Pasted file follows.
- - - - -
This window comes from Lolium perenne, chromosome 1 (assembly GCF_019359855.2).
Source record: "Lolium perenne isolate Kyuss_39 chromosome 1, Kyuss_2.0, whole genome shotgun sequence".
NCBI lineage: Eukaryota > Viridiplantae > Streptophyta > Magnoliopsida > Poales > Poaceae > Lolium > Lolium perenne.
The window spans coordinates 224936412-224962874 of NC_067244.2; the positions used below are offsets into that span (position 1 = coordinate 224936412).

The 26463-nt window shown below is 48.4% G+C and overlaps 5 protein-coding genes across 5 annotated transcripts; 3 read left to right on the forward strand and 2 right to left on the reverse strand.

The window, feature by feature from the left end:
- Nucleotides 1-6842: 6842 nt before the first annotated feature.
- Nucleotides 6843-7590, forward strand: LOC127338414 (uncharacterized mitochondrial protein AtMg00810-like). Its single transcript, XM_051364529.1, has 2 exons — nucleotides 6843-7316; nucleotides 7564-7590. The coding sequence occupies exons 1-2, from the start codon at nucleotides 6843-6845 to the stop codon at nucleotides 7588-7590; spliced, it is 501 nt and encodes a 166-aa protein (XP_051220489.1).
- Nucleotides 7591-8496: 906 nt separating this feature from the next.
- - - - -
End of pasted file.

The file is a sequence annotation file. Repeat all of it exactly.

This window comes from Lolium perenne, chromosome 1 (assembly GCF_019359855.2).
Source record: "Lolium perenne isolate Kyuss_39 chromosome 1, Kyuss_2.0, whole genome shotgun sequence".
NCBI lineage: Eukaryota > Viridiplantae > Streptophyta > Magnoliopsida > Poales > Poaceae > Lolium > Lolium perenne.
The window spans coordinates 224936412-224962874 of NC_067244.2; the positions used below are offsets into that span (position 1 = coordinate 224936412).

The 26463-nt window shown below is 48.4% G+C and overlaps 5 protein-coding genes across 5 annotated transcripts; 3 read left to right on the forward strand and 2 right to left on the reverse strand.

The window, feature by feature from the left end:
- Nucleotides 1-6842: 6842 nt before the first annotated feature.
- Nucleotides 6843-7590, forward strand: LOC127338414 (uncharacterized mitochondrial protein AtMg00810-like). Its single transcript, XM_051364529.1, has 2 exons — nucleotides 6843-7316; nucleotides 7564-7590. The coding sequence occupies exons 1-2, from the start codon at nucleotides 6843-6845 to the stop codon at nucleotides 7588-7590; spliced, it is 501 nt and encodes a 166-aa protein (XP_051220489.1).
- Nucleotides 7591-8496: 906 nt separating this feature from the next.